Martin’s Story: Signs of a brain tumour are easy to ignore. I hate to admit it, but I said that all I needed was a neck massage and new glasses to deal with three weeks of left sided foot drop and numbness and a week or so of stumbling. It was the stumbling that made my wife insist I call my family doctor. My doctor listened to my symptoms on a phone appointment and I had a brain CT three days later. She is so smart; of course, when I described the symptoms to my doctor, it clicked that the ”having to lift one’s foot” is actually “foot drop,” and the odd sensation in the foot is “numbness.” There is a definite progression from an “odd feeling” to a “symptom.” At the CT, I had an inkling something was wrong by the way the radiologist did not come to say hello after the procedure. Usually, we do a doctor-to-doctor debrief to let colleagues know it is all OK, unless it isn’t. My family doctor came to my home the next day to break the bad news in person. Sitting there in the sunshine with the grandkids playing in the yard listening to her tell me I had a brain tumour was quite the moment. She left me with some Dexamethasone and Ativan as the mass in the brain was big. It took just four days to get an organic diagnosis. Four days later, I had a CT of my chest and abdomen which found eight other masses. That told us that I was riddled with cancer. Not a good day. Later, we would find another metastasis in my eye when the immunotherapy caused a rare papillitis. I had a chest biopsy 14 days after the Brain CT and stage 4 melanoma diagnosed within days. There was another instance of that doctor-to-doctor thing: the one who stabbed me (very skillfully) said, as I was recovering from the day surgery, that the tumour looked black and he thought it was melanoma, which was confirmed a day or so later. So, within three weeks of calling my family doctor, I had a pathological diagnosis. I saw my oncologist two weeks later; this was the first glimmer of hope in a bleak month. There was some back and forth about the brain tumour and I had a distressing visit with a neurosurgeon who showed me the MRI. It looked like a lot of the right side of my brain was swollen and the tumour looked big and deep. Surgery would leave me in a wheelchair. The alternative was provided by the neuro-radio-oncologist: she said I could be treated with the “gamma-knife” which is accurate down to one millimetre, though it would not necessarily cure the brain tumour as it might not get all of it. I realised that talking about cure was overly optimistic and I should go for being able to walk for as long as I can. Next, the tumour board met, and I got my therapeutic diagnosis seven weeks after presenting to the family doctor. I was going to be treated with gamma knife for the brain tumour and then receive dual immunotherapy. I did also get a liquid biopsy, as my research is in genetics, and I have a friend who does this (though it was done by a different group to keep things straight). Interestingly, a BRAF mutation was seen that was not in the lung biopsy. I had my gamma knife stereotactic radiotherapy 9 weeks after diagnosis, then began to receive the dual immunotherapy just 12 weeks after my first appointment, with a further 25 medical appointments/scans/biopsy/bloods etc. during that time. Three months after starting immunotherapy, the tumours were shrinking and the glimmers of hope became a lot brighter. Of all of these procedures, the chest biopsy was the most dangerous – the largest of the chest lesions was really deep, so seven inches of steel was put into my chest. This would have been fine, as I was totally numb with local anesthetic, but because I am a doc they kindly let me watch it on the screen. Oh look, there is a huge sword deep in my chest right next to some major blood vessels! I better not move. Definitely a birthday to forget!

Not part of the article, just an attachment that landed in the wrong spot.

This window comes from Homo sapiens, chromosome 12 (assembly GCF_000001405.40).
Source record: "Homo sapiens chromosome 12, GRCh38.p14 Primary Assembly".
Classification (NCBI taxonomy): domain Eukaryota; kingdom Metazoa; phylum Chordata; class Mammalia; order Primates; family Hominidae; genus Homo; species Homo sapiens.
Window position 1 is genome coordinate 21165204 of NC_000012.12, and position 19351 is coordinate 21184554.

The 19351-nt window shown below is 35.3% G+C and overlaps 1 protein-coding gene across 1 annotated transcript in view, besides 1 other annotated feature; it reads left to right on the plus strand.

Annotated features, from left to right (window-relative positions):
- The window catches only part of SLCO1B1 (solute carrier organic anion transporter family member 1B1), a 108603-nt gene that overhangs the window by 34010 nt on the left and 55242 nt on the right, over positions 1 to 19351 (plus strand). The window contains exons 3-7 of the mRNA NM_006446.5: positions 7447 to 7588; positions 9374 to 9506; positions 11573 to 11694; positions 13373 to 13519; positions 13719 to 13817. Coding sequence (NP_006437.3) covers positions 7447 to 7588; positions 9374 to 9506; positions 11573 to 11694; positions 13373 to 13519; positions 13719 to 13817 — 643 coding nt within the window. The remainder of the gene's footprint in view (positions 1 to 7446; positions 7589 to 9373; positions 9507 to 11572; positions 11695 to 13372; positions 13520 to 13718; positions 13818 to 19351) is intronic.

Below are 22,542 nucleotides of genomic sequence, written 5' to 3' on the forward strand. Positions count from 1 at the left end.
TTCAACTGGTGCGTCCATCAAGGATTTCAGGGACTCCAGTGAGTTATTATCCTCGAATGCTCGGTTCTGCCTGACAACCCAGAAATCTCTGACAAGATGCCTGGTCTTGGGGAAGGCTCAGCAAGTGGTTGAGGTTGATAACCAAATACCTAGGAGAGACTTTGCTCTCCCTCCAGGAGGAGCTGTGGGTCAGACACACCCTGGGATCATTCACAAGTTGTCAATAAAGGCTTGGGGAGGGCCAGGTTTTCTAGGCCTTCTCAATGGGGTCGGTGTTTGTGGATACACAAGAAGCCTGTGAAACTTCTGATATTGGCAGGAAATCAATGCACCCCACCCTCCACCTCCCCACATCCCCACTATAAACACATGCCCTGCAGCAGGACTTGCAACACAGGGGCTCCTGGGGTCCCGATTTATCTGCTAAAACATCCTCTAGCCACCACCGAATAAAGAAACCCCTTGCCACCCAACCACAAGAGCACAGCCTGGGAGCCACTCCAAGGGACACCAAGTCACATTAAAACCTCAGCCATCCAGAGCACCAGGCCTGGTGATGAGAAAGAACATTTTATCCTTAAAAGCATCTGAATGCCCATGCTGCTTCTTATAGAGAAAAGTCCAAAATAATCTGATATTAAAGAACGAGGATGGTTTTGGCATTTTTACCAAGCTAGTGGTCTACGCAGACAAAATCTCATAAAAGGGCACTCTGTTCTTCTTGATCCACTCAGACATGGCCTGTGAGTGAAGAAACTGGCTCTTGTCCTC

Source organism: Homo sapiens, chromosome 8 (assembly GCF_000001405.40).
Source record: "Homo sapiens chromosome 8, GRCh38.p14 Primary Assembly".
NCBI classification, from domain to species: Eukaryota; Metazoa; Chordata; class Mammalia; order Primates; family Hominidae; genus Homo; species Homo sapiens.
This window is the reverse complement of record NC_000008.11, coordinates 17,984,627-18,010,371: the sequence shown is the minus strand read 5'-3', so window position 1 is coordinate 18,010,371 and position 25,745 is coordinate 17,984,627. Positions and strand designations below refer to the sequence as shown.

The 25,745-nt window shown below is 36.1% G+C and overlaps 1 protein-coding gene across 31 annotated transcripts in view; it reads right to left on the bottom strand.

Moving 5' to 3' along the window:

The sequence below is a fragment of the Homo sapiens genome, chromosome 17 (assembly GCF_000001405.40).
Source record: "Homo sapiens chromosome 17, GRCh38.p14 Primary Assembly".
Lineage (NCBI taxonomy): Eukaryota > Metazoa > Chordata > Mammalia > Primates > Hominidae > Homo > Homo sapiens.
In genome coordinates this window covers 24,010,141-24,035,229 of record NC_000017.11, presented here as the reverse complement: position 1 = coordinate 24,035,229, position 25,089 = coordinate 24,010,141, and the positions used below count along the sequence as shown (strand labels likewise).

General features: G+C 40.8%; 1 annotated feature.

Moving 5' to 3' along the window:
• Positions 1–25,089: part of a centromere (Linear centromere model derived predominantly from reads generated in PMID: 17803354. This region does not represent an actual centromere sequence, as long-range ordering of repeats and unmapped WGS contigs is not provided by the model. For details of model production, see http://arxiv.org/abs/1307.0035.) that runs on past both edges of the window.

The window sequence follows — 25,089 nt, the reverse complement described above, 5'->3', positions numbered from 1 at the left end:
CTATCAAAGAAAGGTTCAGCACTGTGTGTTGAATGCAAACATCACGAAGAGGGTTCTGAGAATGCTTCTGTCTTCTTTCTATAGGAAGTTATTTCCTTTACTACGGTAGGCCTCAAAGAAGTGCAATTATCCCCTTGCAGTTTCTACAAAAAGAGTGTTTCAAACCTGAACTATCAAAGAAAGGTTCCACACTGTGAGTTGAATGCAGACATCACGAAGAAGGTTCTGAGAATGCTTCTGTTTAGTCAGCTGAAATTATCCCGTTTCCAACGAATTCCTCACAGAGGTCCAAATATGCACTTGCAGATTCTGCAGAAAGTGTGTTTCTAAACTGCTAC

Rob Stauffer